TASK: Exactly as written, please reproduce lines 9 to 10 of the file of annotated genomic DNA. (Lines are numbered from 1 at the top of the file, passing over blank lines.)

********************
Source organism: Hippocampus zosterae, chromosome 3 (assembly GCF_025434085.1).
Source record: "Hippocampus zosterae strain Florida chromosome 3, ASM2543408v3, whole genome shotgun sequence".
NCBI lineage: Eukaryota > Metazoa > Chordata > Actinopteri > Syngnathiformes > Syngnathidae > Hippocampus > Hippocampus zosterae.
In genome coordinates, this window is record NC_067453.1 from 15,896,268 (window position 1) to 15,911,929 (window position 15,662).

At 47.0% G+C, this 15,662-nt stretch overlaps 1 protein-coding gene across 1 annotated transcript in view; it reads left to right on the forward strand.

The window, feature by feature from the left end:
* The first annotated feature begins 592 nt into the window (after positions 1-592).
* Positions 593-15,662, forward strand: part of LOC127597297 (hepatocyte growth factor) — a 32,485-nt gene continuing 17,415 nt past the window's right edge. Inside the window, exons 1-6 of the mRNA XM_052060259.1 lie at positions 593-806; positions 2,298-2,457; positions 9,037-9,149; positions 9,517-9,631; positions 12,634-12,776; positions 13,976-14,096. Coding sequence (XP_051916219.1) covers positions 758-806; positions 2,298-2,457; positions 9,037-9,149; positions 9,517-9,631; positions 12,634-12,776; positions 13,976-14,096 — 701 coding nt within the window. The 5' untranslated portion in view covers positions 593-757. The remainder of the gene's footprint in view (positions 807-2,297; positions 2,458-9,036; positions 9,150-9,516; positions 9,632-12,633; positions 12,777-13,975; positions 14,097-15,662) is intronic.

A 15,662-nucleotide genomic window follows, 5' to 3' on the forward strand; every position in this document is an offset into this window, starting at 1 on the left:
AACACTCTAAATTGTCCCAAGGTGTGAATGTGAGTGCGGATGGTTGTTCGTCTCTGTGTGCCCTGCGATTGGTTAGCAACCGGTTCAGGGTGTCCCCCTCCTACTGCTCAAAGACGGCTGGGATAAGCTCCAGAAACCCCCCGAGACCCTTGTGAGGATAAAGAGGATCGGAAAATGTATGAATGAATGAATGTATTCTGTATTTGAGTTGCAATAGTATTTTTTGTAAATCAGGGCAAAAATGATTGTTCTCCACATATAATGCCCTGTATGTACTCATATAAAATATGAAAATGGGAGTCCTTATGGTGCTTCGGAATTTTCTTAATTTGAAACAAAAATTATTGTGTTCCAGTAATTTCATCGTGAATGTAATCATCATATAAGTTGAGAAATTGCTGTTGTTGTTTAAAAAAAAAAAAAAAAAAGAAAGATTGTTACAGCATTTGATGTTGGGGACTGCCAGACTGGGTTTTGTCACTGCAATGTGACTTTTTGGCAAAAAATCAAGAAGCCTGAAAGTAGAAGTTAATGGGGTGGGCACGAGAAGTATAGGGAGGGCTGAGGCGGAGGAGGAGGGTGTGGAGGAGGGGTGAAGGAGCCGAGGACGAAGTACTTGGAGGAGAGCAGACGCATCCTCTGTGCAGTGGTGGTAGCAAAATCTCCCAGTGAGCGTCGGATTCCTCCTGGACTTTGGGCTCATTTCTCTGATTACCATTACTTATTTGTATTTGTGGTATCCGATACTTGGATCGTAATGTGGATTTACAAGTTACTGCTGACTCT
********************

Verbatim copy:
A 15,662-nucleotide genomic window follows, 5' to 3' on the forward strand; every position in this document is an offset into this window, starting at 1 on the left:
AACACTCTAAATTGTCCCAAGGTGTGAATGTGAGTGCGGATGGTTGTTCGTCTCTGTGTGCCCTGCGATTGGTTAGCAACCGGTTCAGGGTGTCCCCCTCCTACTGCTCAAAGACGGCTGGGATAAGCTCCAGAAACCCCCCGAGACCCTTGTGAGGATAAAGAGGATCGGAAAATGTATGAATGAATGAATGTATTCTGTATTTGAGTTGCAATAGTATTTTTTGTAAATCAGGGCAAAAATGATTGTTCTCCACATATAATGCCCTGTATGTACTCATATAAAATATGAAAATGGGAGTCCTTATGGTGCTTCGGAATTTTCTTAATTTGAAACAAAAATTATTGTGTTCCAGTAATTTCATCGTGAATGTAATCATCATATAAGTTGAGAAATTGCTGTTGTTGTTTAAAAAAAAAAAAAAAAAAGAAAGATTGTTACAGCATTTGATGTTGGGGACTGCCAGACTGGGTTTTGTCACTGCAATGTGACTTTTTGGCAAAAAATCAAGAAGCCTGAAAGTAGAAGTTAATGGGGTGGGCACGAGAAGTATAGGGAGGGCTGAGGCGGAGGAGGAGGGTGTGGAGGAGGGGTGAAGGAGCCGAGGACGAAGTACTTGGAGGAGAGCAGACGCATCCTCTGTGCAGTGGTGGTAGCAAAATCTCCCAGTGAGCGTCGGATTCCTCCTGGACTTTGGGCTCATTTCTCTGATTACCATTACTTATTTGTATTTGTGGTATCCGATACTTGGATCGTAATGTGGATTTACAAGTTACTGCTGACTCT